Health Facts: Break an old habit for the new year

RARELY DO WE have the chance to start over, but when it comes to health, every year presents an opportunity to make a positive change. Health, as defined by the World Health Organization, is a state of complete physical, mental, and social well-being and not merely the absence of disease or infirmity. With that in mind, here are some tips to achieving optimal health.

Lose the couch … potato: sedentary lifestyles increases one’s risk for weight gain, diabetes, hyperlipidemia, heart disease, and loss of muscle mass and bone strength. Moderate exercise, such as jogging or fast-paced walking is recommended for 150 minutes per week and vigorous exercise, such as running, for 75 minutes per week. Additionally, participation in light weight training twice weekly increases muscle and bone strength, thus reducing risk of falls and fractures.

Snack wisely: Snacking is not necessarily a bad habit. However, what you choose to snack on, may be. Incorporate combinations such as banana and peanut butter, grapes and cheese, and carrot sticks and hummus instead of potato chips, cookies, and candy.

You snooze … you win! Sleep is beneficial, as it allows your body to repair and heal. While planning your week and day ahead, may sure to schedule your sleep. This time for rejuvenation is as important as eating and taking your medication. Adults need 6 to 8 hours of sleep nightly, depending on age. Children need more. Poor sleep may reflect underlying disease, for example thyroid disease, depression, or sleep apnea. If you have difficulty falling asleep, staying asleep, or frequent awakenings at night, then plan to see your doctor for the new year. Testing such as a sleep study or blood testing together with a physical examination from your doctor can help to make a diagnosis.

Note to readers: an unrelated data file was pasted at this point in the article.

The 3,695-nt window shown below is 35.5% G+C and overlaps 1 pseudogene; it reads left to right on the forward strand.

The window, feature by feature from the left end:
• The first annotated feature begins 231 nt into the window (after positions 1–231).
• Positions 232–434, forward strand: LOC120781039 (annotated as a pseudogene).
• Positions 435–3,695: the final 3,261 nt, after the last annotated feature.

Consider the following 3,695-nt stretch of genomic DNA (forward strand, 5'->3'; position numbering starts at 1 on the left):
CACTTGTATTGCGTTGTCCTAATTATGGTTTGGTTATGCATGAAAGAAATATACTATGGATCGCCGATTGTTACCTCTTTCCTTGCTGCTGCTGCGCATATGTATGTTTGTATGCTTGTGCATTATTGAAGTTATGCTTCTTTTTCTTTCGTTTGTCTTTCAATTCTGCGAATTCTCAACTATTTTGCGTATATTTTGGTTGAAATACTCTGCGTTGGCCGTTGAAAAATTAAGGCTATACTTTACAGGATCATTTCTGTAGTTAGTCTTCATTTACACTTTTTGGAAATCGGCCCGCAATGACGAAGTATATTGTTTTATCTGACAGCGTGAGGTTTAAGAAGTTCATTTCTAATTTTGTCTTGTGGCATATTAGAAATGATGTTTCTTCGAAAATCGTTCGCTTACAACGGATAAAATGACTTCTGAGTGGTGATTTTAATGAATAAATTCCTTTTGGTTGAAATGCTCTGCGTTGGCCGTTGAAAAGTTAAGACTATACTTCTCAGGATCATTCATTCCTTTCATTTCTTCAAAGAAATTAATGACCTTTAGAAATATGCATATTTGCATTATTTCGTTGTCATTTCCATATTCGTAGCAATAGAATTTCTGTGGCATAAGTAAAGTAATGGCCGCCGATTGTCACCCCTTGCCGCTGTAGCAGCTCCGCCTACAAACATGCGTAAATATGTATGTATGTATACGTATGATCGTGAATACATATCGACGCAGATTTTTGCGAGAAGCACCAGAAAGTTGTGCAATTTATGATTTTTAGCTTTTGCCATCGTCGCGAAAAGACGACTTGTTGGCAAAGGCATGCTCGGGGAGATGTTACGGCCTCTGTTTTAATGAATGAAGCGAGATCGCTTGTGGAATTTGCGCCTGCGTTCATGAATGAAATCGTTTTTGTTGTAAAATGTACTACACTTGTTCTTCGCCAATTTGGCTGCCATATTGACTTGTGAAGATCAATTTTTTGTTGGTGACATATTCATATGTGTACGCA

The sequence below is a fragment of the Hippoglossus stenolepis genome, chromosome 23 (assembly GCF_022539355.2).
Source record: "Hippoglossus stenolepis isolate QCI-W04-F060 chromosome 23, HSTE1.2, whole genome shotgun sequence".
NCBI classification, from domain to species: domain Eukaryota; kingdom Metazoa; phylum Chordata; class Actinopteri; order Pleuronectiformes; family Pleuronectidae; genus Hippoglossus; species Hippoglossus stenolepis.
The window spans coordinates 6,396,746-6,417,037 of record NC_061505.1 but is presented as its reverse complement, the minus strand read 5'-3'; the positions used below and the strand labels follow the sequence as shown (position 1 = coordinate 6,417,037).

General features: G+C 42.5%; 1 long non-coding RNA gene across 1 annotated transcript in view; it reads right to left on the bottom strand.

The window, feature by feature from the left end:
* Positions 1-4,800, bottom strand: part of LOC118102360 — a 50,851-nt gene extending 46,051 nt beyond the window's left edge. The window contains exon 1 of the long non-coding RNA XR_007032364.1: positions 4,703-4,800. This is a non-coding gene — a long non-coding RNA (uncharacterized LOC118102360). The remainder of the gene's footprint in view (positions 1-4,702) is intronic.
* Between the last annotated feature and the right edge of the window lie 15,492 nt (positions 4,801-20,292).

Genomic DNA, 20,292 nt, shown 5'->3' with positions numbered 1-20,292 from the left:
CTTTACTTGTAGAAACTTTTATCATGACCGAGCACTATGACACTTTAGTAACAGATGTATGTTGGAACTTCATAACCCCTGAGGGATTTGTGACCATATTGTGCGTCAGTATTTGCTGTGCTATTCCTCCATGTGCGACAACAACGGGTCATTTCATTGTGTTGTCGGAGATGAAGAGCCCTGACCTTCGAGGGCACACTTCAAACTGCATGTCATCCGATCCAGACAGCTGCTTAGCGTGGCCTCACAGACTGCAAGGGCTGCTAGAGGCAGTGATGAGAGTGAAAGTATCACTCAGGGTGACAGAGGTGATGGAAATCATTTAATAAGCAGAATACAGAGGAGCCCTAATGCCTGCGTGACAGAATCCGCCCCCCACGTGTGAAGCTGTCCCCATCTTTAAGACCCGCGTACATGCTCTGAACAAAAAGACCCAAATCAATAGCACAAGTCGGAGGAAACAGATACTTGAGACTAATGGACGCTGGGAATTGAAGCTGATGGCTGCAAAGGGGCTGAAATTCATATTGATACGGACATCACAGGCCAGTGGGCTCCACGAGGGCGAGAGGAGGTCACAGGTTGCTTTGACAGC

Swap the soda for water: If you worked two jobs and made 70 percent of your earnings from one, it would be a priority to not miss a day of that job. Similarly, if 70 percent of your body consists of water, it makes sense to replenish this amount daily. Because our body habitus varies from person to person, water requirement also varies from person to person. Your weight in kilograms is an estimated amount of water in ounces you need, so drink up! Another way to tell if you are drinking enough is to look at the color of your urine. The closer it is to the color of water, the closer you are to optimal hydration. Remember, certain medications can discolor your urine so be sure to ask your doctor as well.

Good health is the key to looking good, feeling great, and living longer so take some time and kick an old habit. Adopt a new one for the new year and work toward it daily. Who knows? By the end of this year, it may be something worth celebrating!

This article is sponsored by Heart of Florida Regional Medical Center.



BIO: Dr. Trishanna Sookdeo is a board-certified family medicine physician. She has a Master’s in Public Health and is a volunteer faculty, Assistant Professor of Family Medicine at UCF COM. She provides compassionate and quality care to the whole family, ages three days and up. If you have questions or wish to schedule an appointment, call (863) 419-2420, ext. 2, and ask for Dr. Sookdeo.

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